Project description:BACKGROUND:Among potentially modifiable factors, dairy product consumption has been inconsistently associated with hypertension risk. The objective of this study was to investigate the relation between dairy product consumption and the risk of hypertension among middle-aged women. METHODS:In a prospective cohort of 40,526 French women, there were 9340 new cases of hypertension after an average 12.2?years of follow up. Consumptions of milk, yogurt, and types of cheese were assessed at baseline using a validated dietary questionnaire. Hazard ratios (HRs) and 95% confidence intervals (95% CI) for hypertension were estimated with multivariate Cox models with age as the time scale. RESULTS:The mean dairy consumption was 2.2 + 1.2 servings/day, as cottage cheese (0.2 + 0.2 servings/day), yogurt (0.6 + 0.5 servings/day), milk (0.4 + 0.7 servings/day), and cheese (1.1 + 0.8 servings/day). There was no association between risk of hypertension and total dairy consumption (multivariate HR for the fifth vs. first quintile HR5vs.1?=?0.97 [0.91; 1.04]). There was no association with any specific type of dairy, except for a positive association between processed cheese consumption and hypertension (multivariate HR4vs.1 = 1.12 [1.06; 1.18]; p trend?=?<?0.003). CONCLUSIONS:In this large prospective cohort of French women, overall consumption of dairy products was not associated with the risk of hypertension. Results regarding processed cheese must be further confirmed.
Project description:<h4>Background</h4>The elevated consumption of sugar-sweetened beverages (SSBs) in Mexico is an important public health concern. However, the association between SSB consumption and hyperuricemia has been scarcely studied and not well documented.<h4>Objectives</h4>To prospectively evaluate the association between SSB consumption and risk of hyperuricemia in Mexican adults.<h4>Methods</h4>A longitudinal analysis was conducted using data from the Health Workers Cohort Study. Participants were followed from 2004 to 2018, with measurements every 6 y. The analysis sample consisted of 1300 adults, aged 18 to 85 y. SSB consumption during the previous year was evaluated through a semiquantitative FFQ. Hyperuricemia was defined as a concentration of uric acid ≥7.0 mg/dL in men and ≥5.7 mg/dL in women. We evaluated the association of interest using 2 methodologies: fixed-effects logistic regression and generalized estimating equations (GEEs). Potential confounders were included in both approaches.<h4>Results</h4>At baseline, median intake of SSBs was 472.1 mL/wk (IQR: 198.8-1416.4 mL/wk), and 233 participants had hyperuricemia. Uric acid was higher in participants with an SSB intake ≥7 servings/wk, compared with those with an intake <1 serving/wk (P < 0.001). Participants who changed from the lowest to the highest category of servings consumption experienced 2.6 increased odds of hyperuricemia (95% CI: 1.27, 5.26). Results from the GEE model indicated the odds of hyperuricemia increased by 44% (OR=1.44; 95% CI: 1.13, 1.84) in the 2-6 servings/wk group, and by 89% (OR=1.89; 95% CI: 1.39, 2.57) in the ≥7 servings/wk categories, compared with the <1 serving/wk category. Diet soft drinks were not associated with hyperuricemia.<h4>Conclusions</h4>Our results suggest that the consumption of SSBs is associated with an increased risk of hyperuricemia in Mexican adults, but diet soft drink consumption is not, which supports the need to strengthen existing recommendations to reduce the intake of SSBs.The Health Workers Cohort Study (HWCS) has been approved by the Institutional Review Board of the Mexican Social Security Institute (12CEI 09 006 14), and the National Institute of Public Health of Mexico (13CEI 17 007 36).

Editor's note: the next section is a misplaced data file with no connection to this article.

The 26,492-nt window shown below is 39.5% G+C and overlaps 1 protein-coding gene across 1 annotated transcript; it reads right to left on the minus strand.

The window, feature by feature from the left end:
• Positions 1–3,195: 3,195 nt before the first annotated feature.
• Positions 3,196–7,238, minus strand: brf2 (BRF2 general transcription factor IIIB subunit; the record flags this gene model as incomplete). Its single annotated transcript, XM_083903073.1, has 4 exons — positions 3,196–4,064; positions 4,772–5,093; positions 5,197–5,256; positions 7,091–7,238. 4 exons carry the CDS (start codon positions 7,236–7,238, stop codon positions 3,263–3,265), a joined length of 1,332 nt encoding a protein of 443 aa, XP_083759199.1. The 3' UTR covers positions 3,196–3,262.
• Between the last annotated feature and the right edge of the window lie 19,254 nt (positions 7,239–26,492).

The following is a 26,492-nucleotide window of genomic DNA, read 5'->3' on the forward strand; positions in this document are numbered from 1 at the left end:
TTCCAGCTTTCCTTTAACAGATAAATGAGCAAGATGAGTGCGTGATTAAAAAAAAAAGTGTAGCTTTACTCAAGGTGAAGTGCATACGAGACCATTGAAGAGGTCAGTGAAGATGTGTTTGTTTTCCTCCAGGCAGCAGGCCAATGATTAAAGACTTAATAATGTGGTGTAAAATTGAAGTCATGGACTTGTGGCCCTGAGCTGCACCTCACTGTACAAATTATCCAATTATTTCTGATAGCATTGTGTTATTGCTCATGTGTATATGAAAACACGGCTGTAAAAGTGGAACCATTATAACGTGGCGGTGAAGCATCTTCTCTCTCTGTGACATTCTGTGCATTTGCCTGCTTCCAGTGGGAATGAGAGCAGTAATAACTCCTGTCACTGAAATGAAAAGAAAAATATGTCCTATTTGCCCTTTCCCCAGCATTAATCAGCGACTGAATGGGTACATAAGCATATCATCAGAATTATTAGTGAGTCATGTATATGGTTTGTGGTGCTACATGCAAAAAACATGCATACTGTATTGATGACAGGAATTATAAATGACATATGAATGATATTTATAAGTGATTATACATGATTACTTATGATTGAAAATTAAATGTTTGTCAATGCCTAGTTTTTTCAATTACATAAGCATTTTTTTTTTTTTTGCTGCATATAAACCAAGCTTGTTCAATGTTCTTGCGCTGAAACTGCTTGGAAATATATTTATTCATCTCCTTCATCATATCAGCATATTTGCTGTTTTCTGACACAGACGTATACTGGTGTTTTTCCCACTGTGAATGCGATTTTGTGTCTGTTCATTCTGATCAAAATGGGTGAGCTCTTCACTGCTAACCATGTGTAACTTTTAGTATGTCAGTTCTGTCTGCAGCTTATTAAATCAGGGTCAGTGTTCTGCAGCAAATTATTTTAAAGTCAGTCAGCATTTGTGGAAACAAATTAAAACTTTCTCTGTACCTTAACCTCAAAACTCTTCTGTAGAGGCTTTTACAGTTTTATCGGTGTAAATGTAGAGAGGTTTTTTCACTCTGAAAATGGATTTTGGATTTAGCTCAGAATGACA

Project description:The role of dairy foods for hip fracture prevention remains controversial. In this study, among US men and women, a glass of milk per day was associated with an 8% lower risk of hip fracture. This contrasts with a reported increased risk with higher milk intake in Swedish women. INTRODUCTION:The purpose of this study was to examine whether higher milk and dairy food consumption are associated with risk of hip fracture in older adults following a report of an increased risk for milk in Swedish women. METHODS:In two US cohorts, 80,600 postmenopausal women and 43,306 men over 50 years of age were followed for up to 32 years. Cox proportional hazards models were used to calculate the relative risks (RR) of hip fracture per daily serving of milk (240 mL) and other dairy foods that were assessed every 4 years, controlling for other dietary intakes, BMI, height, smoking, activity, medications, and disease diagnoses. RESULTS:Two thousand one hundred thirty-eight incident hip fractures were identified in women and 694 in men. Each serving of milk per day was associated with a significant 8% lower risk of hip fracture in men and women combined (RR = 0.92, 95% confidence interval (CI) 0.87 to 0.97). A suggestive inverse association was found for cheese in women only (RR = 0.91, CI 0.81 to 1.02). Yogurt consumption was low and not associated with risk. Total dairy food intake, of which milk contributed about half, was associated with a significant 6% lower risk of hip fracture per daily serving in men and women (RR = 0.94, CI 0.90 to 0.98). Calcium, vitamin D, and protein from non-dairy sources did not modify the association between milk and hip fracture, nor was it explained by contributions of these nutrients from milk. CONCLUSIONS:In this group of older US adults, higher milk consumption was associated with a lower risk of hip fracture.